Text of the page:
Tory leadership contest: Jeremy Hunt warns against no-deal Brexit 'suicide'
Tory leadership candidate Jeremy Hunt has warned that his party will be committing "political suicide" if it tries to push through a no-deal Brexit.
He told BBC Radio 4's Today programme the move to no deal would result in a general election, which could see Labour take power.
The foreign secretary is one of 10 people seeking to replace Theresa May.
Another contender, Esther McVey, said "political suicide" would be not leaving the EU on 31 October.
The UK's departure was pushed back to that date after the country missed the previous deadline of 29 March.
The official race to be Conservative Party leader gets under way in early June, after Theresa May stands down - but jostling between candidates has already begun.
The winner, expected to be named by late July, will also become prime minister.
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Speaking to BBC Radio 4's Today programme, Mr Hunt said he wanted to change the withdrawal agreement that Mrs May negotiated with the EU - despite the bloc repeatedly refusing to re-open talks on the document.
He also pledged to create a new UK negotiating team - drawn from all sides of the Tory Party, plus members of Northern Ireland's DUP - to "give the EU the confidence that any offer can be delivered through Parliament".
Several leadership contenders, including Boris Johnson, have said they would be prepared to leave on 31 October without a deal with Brussels.
But, writing in the Daily Telegraph, Mr Hunt warned that a prime minister advocating that option would risk losing a confidence vote in Parliament - thereby effectively committing to a general election in which the Tories would mostly likely be "annihilated".
It would "probably put Jeremy Corbyn in No 10 by Christmas", he added.
Tory backbencher and leading Brexiteer Jacob Rees-Mogg said Mr Hunt's proposal for a new negotiating team was a "very well intentioned offer", but there may not be time to put together such a group before 31 October.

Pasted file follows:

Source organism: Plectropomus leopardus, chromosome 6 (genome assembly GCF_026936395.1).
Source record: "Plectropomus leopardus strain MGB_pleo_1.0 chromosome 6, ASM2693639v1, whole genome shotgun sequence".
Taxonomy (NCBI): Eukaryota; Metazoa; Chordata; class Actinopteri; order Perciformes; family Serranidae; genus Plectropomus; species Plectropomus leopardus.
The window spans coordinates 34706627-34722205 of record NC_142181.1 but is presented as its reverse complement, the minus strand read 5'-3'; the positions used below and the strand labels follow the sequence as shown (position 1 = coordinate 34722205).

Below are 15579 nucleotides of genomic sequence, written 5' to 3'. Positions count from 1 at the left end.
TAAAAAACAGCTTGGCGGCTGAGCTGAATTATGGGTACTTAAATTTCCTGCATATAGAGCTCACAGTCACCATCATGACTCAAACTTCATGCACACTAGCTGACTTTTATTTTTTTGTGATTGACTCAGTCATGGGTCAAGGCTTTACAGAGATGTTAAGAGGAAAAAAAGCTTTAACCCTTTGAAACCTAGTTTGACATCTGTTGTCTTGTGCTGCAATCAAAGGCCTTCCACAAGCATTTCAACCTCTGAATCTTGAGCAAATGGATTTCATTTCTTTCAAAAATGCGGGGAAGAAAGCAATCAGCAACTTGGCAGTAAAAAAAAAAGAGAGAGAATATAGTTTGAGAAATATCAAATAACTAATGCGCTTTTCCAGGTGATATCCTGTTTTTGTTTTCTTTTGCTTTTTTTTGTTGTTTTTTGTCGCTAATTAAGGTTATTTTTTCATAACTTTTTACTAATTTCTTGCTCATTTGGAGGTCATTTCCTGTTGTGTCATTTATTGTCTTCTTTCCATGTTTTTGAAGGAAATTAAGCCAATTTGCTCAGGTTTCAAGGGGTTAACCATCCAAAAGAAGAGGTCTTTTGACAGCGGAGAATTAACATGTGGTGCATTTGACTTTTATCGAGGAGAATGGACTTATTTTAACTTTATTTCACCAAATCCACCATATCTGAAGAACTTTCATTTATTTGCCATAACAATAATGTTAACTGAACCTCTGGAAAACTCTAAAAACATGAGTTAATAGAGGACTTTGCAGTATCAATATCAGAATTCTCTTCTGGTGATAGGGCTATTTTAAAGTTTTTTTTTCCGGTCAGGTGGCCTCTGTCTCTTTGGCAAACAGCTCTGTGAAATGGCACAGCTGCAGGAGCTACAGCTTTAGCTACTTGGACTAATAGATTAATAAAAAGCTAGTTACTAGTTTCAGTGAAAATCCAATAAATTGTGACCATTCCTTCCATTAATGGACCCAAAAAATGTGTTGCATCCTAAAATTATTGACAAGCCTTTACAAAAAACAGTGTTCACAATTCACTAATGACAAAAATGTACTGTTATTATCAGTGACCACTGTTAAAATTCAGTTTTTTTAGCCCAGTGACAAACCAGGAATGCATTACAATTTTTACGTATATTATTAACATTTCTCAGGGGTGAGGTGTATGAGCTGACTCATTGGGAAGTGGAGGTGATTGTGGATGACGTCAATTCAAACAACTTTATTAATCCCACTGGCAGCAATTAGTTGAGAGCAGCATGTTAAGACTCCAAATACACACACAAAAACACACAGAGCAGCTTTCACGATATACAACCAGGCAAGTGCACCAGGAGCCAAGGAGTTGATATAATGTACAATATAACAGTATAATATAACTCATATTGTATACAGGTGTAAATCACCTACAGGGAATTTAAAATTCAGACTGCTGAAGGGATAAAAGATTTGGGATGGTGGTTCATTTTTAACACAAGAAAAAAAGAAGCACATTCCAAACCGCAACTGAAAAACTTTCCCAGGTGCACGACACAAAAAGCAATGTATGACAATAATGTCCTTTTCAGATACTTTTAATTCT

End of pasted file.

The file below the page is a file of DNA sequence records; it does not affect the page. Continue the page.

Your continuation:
Mr Rees-Mogg also said any Tories prepared to vote against their own government for pursuing a no-deal exit must understand they would be "putting Jeremy Corbyn into office".
The latest candidate to announce his leadership bid, Housing Minister Kit Malthouse, told the BBC's Victoria Derbyshire programme he would like to "get some movement on the withdrawal agreement or a new withdrawal agreement" - and if a new PM approached Brussels "with the right tone" and negotiating team, there was "the prospect of getting a deal".
But he said the EU could refuse to play ball, thereby "effectively choosing no deal on our behalf".
And Mr Malthouse added: "Those people who say no deal would be a catastrophe and those people who say it would be a walk in the park are both wrong - it is somewhere in the middle."
Former Brexit Secretary Dominic Raab has also released a video, saying as leader he would focus on "fairness" - from cutting taxes for the lowest paid and lowering the cost of living, to increasing opportunities for young people.
"We live in an age when the actions of competent leaders and good government can and should go a long way to making the world a fairer place," he said.
"And that driving conviction, that things can and will be fairer, should be at the heart of what the future of the Conservative Party is all about."
Fellow hopeful Michael Gove has pledged to allow up to three million EU nationals in the UK at the time of the referendum an easier path to citizenship after Brexit.
As part of the plan, he would remove the requirement for them to provide proof of their right to be here - getting rid of the so-called "settled status" scheme.
A source close to the environment secretary said: "This is simply the right thing to do - honouring the promise of Vote Leave that EU nationals studying, working and living in the UK were welcome to stay."
Meanwhile, International Development Secretary Rory Stewart, is promising a "listening exercise" on Brexit if he wins the leadership race.
And the Sun reports that rival contender Health Secretary Matt Hancock has written to ITV, BBC, Sky and Channel 4 to ask them to broadcast a live debate between those vying for the job.
Who is running for the Tory leadership?
The declared candidates to replace Mrs May are:
- Environment Secretary Michael Gove
- Health Secretary Matt Hancock
- Foreign Secretary Jeremy Hunt
- Home Secretary Sajid Javid
- Former Foreign Secretary Boris Johnson
- Former Leader of the House Andrea Leadsom
- Housing minister Kit Malthouse
- Former Work and Pensions Secretary Esther McVey
- Former Brexit Secretary Dominic Raab
- International Development Secretary Rory Stewart